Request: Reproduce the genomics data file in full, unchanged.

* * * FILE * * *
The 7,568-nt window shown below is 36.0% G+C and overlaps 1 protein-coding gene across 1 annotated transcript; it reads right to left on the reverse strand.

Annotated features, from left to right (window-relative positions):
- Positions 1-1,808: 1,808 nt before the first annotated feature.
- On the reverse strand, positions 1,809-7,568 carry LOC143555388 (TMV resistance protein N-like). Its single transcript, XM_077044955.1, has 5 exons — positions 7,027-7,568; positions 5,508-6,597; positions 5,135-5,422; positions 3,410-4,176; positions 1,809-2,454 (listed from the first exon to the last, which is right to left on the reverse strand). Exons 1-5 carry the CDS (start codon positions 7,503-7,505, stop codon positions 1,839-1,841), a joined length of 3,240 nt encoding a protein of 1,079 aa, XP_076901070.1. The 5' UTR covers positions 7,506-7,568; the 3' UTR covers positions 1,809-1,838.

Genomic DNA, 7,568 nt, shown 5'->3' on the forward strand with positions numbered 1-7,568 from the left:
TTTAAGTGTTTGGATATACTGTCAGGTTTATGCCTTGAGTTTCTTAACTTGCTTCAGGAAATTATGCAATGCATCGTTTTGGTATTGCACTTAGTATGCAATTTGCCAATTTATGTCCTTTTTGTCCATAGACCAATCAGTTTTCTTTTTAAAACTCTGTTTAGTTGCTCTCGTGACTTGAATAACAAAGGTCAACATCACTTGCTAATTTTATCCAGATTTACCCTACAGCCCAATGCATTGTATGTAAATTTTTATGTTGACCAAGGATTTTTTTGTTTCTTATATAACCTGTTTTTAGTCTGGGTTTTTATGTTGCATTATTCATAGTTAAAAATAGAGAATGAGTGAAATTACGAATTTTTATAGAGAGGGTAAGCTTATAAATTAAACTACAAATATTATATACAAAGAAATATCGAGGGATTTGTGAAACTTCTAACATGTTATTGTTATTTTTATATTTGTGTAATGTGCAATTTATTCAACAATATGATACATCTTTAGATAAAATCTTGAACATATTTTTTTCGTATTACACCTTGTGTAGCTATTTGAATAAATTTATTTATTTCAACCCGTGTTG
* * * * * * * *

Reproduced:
The 7,568-nt window shown below is 36.0% G+C and overlaps 1 protein-coding gene across 1 annotated transcript; it reads right to left on the reverse strand.

Annotated features, from left to right (window-relative positions):
- Positions 1-1,808: 1,808 nt before the first annotated feature.
- On the reverse strand, positions 1,809-7,568 carry LOC143555388 (TMV resistance protein N-like). Its single transcript, XM_077044955.1, has 5 exons — positions 7,027-7,568; positions 5,508-6,597; positions 5,135-5,422; positions 3,410-4,176; positions 1,809-2,454 (listed from the first exon to the last, which is right to left on the reverse strand). Exons 1-5 carry the CDS (start codon positions 7,503-7,505, stop codon positions 1,839-1,841), a joined length of 3,240 nt encoding a protein of 1,079 aa, XP_076901070.1. The 5' UTR covers positions 7,506-7,568; the 3' UTR covers positions 1,809-1,838.

Genomic DNA, 7,568 nt, shown 5'->3' on the forward strand with positions numbered 1-7,568 from the left:
TTTAAGTGTTTGGATATACTGTCAGGTTTATGCCTTGAGTTTCTTAACTTGCTTCAGGAAATTATGCAATGCATCGTTTTGGTATTGCACTTAGTATGCAATTTGCCAATTTATGTCCTTTTTGTCCATAGACCAATCAGTTTTCTTTTTAAAACTCTGTTTAGTTGCTCTCGTGACTTGAATAACAAAGGTCAACATCACTTGCTAATTTTATCCAGATTTACCCTACAGCCCAATGCATTGTATGTAAATTTTTATGTTGACCAAGGATTTTTTTGTTTCTTATATAACCTGTTTTTAGTCTGGGTTTTTATGTTGCATTATTCATAGTTAAAAATAGAGAATGAGTGAAATTACGAATTTTTATAGAGAGGGTAAGCTTATAAATTAAACTACAAATATTATATACAAAGAAATATCGAGGGATTTGTGAAACTTCTAACATGTTATTGTTATTTTTATATTTGTGTAATGTGCAATTTATTCAACAATATGATACATCTTTAGATAAAATCTTGAACATATTTTTTTCGTATTACACCTTGTGTAGCTATTTGAATAAATTTATTTATTTCAACCCGTGTTG